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Taking a Holistic Approach to Alzheimer's Disease

By Betsy Lee-Frye

Updated July 01, 2008

(LifeWire) - Treating Alzheimer's disease needn't just revolve around medications and nursing home care. Many experts recommend a holistic approach to this progressive disease.

What's Holistic Care?

Though some might think the name carries connotations of being too "touchy-feely," holistic care simply means addressing all aspects -- body, mind, and spirit -- of the person. A holistic approach links mainstream medical treatments with both herbal supplements and attention to emotional health.

The American Holistic Medical Association's website provides a free physician finder service. People outside of major cities, though, might have some difficulties locating a holistic practitioner. People with Alzheimer's and their families can still incorporate a holistic approach into their care routine -- it'll just take more work and ingenuity.

Holistic Approaches to Alzheimer's Disease Care

Because Alzheimer's disease is incurable and progressive, most holistic treatments focus on enhancing the person's quality of life; for example, some might suggest using "memory books" and other strategies to reduce the impact of symptoms. A Florida State University researcher found memory books, which might include notes, photos and other keepsakes, can help reconnect Alzheimer's indiviuals with their loved ones.

Although the research on holistic approaches remains limited, it suggests everything from pet therapy to art therapy can improve quality of life for those with Alzheimer's. A 2006 study, for example, reported older people with dementia showed less agitation and had more positive social interactions when they interacted with an animal daily; however, the duration of the benefit was not established, nor was it proven that an animal living with the individuals had more impact than a visiting animal.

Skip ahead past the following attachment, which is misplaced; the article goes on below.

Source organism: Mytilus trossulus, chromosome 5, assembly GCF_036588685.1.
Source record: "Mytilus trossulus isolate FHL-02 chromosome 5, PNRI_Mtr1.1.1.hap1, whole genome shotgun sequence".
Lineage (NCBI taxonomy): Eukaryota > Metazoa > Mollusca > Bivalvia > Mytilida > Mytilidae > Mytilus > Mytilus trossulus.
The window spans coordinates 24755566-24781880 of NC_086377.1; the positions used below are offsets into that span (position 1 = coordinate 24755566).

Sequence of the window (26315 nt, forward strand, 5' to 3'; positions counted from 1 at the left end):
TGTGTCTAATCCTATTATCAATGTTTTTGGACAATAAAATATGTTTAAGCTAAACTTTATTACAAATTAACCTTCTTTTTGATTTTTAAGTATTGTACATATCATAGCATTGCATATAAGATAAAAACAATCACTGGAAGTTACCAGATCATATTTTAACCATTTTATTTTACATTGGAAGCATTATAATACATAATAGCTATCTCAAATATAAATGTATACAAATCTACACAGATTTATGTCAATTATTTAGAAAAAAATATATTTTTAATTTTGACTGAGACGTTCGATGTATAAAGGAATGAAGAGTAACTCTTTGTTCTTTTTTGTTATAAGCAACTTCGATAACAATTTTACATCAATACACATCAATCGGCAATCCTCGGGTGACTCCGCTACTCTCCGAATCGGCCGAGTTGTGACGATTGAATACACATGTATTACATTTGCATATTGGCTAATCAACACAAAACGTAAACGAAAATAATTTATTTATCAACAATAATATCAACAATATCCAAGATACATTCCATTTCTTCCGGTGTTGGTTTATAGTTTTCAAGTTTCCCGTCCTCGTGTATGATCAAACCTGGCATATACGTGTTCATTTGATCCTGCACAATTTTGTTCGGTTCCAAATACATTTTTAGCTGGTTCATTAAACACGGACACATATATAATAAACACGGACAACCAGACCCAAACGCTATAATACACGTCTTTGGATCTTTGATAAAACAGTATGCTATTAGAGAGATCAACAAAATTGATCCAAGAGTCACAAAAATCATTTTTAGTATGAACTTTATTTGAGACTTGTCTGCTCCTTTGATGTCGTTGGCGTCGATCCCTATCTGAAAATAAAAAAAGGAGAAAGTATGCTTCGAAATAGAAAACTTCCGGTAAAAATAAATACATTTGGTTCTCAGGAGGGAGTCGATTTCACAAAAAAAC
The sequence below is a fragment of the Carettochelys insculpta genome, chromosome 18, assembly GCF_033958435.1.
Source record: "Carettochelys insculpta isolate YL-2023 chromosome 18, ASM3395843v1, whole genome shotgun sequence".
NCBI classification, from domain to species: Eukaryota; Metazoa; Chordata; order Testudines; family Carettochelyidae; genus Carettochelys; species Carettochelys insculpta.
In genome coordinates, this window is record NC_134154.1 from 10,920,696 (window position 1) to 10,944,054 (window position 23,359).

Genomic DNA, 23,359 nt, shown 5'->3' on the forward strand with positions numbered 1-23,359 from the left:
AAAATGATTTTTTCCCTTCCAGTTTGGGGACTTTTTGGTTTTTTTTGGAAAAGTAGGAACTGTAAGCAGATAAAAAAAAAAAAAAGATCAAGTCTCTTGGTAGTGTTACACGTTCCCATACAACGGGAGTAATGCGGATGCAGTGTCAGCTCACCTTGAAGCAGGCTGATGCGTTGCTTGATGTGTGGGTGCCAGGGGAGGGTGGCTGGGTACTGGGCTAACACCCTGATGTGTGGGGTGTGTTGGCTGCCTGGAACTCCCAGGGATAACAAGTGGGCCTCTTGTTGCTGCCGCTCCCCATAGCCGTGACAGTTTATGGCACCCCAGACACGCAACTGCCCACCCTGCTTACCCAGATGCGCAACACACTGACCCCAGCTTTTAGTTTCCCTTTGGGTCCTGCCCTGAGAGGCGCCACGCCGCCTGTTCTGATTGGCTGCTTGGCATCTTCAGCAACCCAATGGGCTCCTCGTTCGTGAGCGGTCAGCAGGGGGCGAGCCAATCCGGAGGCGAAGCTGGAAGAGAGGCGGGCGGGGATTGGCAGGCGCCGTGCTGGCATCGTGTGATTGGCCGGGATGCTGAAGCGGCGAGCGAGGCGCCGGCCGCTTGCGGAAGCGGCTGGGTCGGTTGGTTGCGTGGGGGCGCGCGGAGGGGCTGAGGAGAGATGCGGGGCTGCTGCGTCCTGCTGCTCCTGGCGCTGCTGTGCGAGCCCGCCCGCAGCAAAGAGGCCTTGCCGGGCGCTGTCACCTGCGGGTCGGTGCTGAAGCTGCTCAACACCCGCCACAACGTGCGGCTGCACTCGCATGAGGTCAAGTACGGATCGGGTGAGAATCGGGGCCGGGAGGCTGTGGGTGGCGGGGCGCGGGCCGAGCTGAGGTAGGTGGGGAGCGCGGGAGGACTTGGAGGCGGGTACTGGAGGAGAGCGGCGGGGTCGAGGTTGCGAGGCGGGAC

A holistic approach can also include the use of herbs and supplements, such as Ginkgo biloba and omega-3 fatty acids. Though there's considerable evidence for the benefits of ginkgo biloba, in general, more research is needed in this area. For additional information on herbal and alternative medicine, see the discussion of alternative treatments on the Alzheimer's Association website.

Sources:

"Alternative Treatments." ALZ.org. 26 Nov. 2007. Alzheimer's Association. 26 May 2008. <www.alz.org/alzheimers_disease_alternative_treatments.asp>.

Bourgeois, Michelle. "History of Memory Books." Department of Communication Disorders: Research Lab and Caregiver Resources. 2007. Florida State University. 23 May 2008 <comm2.fsu.edu/faculty/commdis/bourgeois/memorybook.html#memorybooks>.

"Frequently Asked Questions." Holisticmedicine.org. 2008. American Holistic Medical Association. 26 May 2008 <www.holisticmedicine.org/displaycommon.cfm?an=1&subarticlenbr=5#Medicine>.

McCade, B.W., M.M. Baun, D. Speich and S. Agrawal. "Resident Dog in the Alzheimer's Special Care Unit." Western Journal of Nursing Research 24. 6. OCT 2002 684-696. 26 May 2008 <http://wjn.sagepub.com/cgi/reprint/24/6/684>. (subscription)

Richeson, Nancy. "Effects of Animal-Assisted Therapy on Agitated Behaviors and Social Interactions of Older Adults with Dementia." American Journal of Alzheimer's Disease and Other Dementias 18. 6. 2003 353-358. 26 May 2008 <aja.sagepub.com/cgi/content/abstract/18/6/353>.

LifeWire, a part of The New York Times Company, provides original and syndicated online lifestyle content. Betsy Lee-Frye is an independent journalist living in Kansas City, Mo. Her work has appeared in The Dallas Morning News, Better Homes and Gardens Special Interest Publications and Kansas City Magazine.

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